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The Love Walk

Point 6, in our 8-point study of what it means to be a true subject of the King, is ‘True Subjects of the King Love One Another’. John 13:35 says By this shall all men know that ye are my disciples, if ye have love one to another. Quite appropriate really that it's Valentine's week. We promise, this was not planned. At least, not by us...we aren't that good! But God sure is.

If you’ve missed any of this series on Kingdom Life, you really need to go back and study this out. Part 1 can be found here: and all the other parts are available to you in blog form with short video teaching snippets for each. It’d be well worth going back over this series if you haven’t already done so.

Love is the central theme of God’s story. He is love! It’s the thing which everything in life and the universe revolves around. God Himself is love. So, this week we are going to look at the Parable of the Good Samaritan and the Parable of the Unmerciful Servant. The Good Samaritan is familiar to most people but it’s important that we read it again, so here we go…

Luke 10:25-37

And, behold, a certain lawyer stood up, and tempted him, saying, Master, what shall I do to inherit eternal life? He said unto him, What is written in the law? how reads thou? And he answering said, Thou shalt love the Lord thy God with all thy heart, and with all thy soul, and with all thy strength, and with all thy mind; and thy neighbour as thyself. And he said unto him, Thou hast answered right: this do, and thou shalt live. But he, willing to justify himself, said unto Jesus, And who is my neighbour? And Jesus answering said, A certain man went down from Jerusalem to Jericho, and fell among thieves, which stripped him of his raiment, and wounded him, and departed, leaving him half dead. And by chance there came down a certain priest that way: and when he saw him, he passed by on the other side. And likewise a Levite, when he was at the place, came and looked on him, and passed by on the other side. But a certain Samaritan, as he journeyed, came where he was: and when he saw him, he had compassion on him, And went to him, and bound up his wounds, pouring in oil and wine, and set him on his own beast, and brought him to an inn, and took care of him. And on the morrow when he departed, he took out two pence, and gave them to the host, and said unto him, Take care of him; and whatsoever thou spends more, when I come again, I will repay thee. Which now of these three, thinks thou, was neighbour unto him that fell among the thieves? And he said, He that shewed mercy on him. Then said Jesus unto him, Go, and do thou likewise.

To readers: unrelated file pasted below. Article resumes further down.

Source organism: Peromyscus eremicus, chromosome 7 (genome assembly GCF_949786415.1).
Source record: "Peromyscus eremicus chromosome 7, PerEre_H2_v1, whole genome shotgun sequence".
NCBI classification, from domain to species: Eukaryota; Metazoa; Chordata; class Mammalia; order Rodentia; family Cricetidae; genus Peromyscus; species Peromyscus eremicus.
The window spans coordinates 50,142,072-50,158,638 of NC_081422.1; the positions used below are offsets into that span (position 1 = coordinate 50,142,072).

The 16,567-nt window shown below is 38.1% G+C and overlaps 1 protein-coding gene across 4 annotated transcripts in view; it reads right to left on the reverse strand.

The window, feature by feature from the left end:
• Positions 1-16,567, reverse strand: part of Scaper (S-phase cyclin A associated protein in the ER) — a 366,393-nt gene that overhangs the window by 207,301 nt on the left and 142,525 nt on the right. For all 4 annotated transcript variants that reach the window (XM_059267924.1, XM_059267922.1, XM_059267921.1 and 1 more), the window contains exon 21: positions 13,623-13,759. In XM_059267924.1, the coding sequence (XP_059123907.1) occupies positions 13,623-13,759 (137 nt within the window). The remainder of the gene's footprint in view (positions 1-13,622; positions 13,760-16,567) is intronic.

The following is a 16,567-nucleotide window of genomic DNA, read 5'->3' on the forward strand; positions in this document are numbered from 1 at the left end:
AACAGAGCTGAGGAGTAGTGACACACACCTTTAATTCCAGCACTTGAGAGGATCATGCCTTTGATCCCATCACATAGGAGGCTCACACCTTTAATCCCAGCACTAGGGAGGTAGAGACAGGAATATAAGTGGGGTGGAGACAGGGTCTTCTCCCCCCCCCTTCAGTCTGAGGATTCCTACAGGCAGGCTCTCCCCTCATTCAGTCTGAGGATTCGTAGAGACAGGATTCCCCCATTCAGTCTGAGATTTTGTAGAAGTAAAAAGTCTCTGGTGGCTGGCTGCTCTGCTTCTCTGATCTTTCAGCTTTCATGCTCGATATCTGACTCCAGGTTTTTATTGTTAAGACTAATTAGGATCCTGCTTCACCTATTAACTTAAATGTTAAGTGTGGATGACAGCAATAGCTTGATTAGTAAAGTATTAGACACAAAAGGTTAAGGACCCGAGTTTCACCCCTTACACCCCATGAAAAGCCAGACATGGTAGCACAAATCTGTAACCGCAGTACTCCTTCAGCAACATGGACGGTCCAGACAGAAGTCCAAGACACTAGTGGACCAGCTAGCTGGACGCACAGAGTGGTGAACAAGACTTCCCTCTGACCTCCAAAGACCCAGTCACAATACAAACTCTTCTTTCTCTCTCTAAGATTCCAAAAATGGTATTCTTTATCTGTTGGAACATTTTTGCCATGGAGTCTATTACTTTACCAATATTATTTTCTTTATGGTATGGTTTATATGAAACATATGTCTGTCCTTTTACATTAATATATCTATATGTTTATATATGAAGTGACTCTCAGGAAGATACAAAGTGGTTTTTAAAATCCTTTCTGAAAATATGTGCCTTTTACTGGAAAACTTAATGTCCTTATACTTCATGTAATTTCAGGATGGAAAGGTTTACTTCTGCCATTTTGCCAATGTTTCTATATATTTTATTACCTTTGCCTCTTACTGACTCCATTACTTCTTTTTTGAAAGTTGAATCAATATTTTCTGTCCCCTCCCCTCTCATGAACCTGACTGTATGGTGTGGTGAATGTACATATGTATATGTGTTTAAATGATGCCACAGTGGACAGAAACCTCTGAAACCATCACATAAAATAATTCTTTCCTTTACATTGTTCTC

Is Jesus saying here that you can be justified by the works of the law? No one is ever able to fulfil the entire law for their whole life. James 2:10 makes that clear and Romans 3:23 shows us the outcome of breaking the law even in the smallest way. The lawyer in this parable knows he can’t fulfil the law, so tries to find a loophole. The legalistic heart is not interested in love or even in truth but only in being right. And when I say ‘right, I mean winning the argument and proving themselves right. They will sacrifice truth and love in order to prove themselves right. That’s huge!

The law of Moses, which the first two men in the parable are trying to follow, has rules about coming into contact with the dead. Numbers 19:11 says they’d be unclean for 7 days if they touched the unfortunate man. So yeah, it’s a pain to help people sometimes. Jesus is pointing out the true nature of God’s character here. There’s a specific reason as to why the first two people in this story are religious people, as is the man asking the question of Jesus. Then, Jesus chooses a Samaritan as the hero! Again, this is deliberate from Jesus. He’s driving home His point here. When we are operating in God’s kind of love, we put other people's needs before our own. God’s love acts. It’s not enough to feel sympathy. God has called us to take action on behalf of others. From the parable of Jesus we see that the heart of God’s true servants show love and act out of love towards one another.

Have you ever found yourself discussing another person and their circumstances with someone and the response is ‘oh yeah that’s so sad’ but both of you end up leaving the conversation and never think about it again? Or, have you ever text someone and said ‘I’m praying for ya,’ but you never actually do? We've all been there right?!

James 2:14-16 says;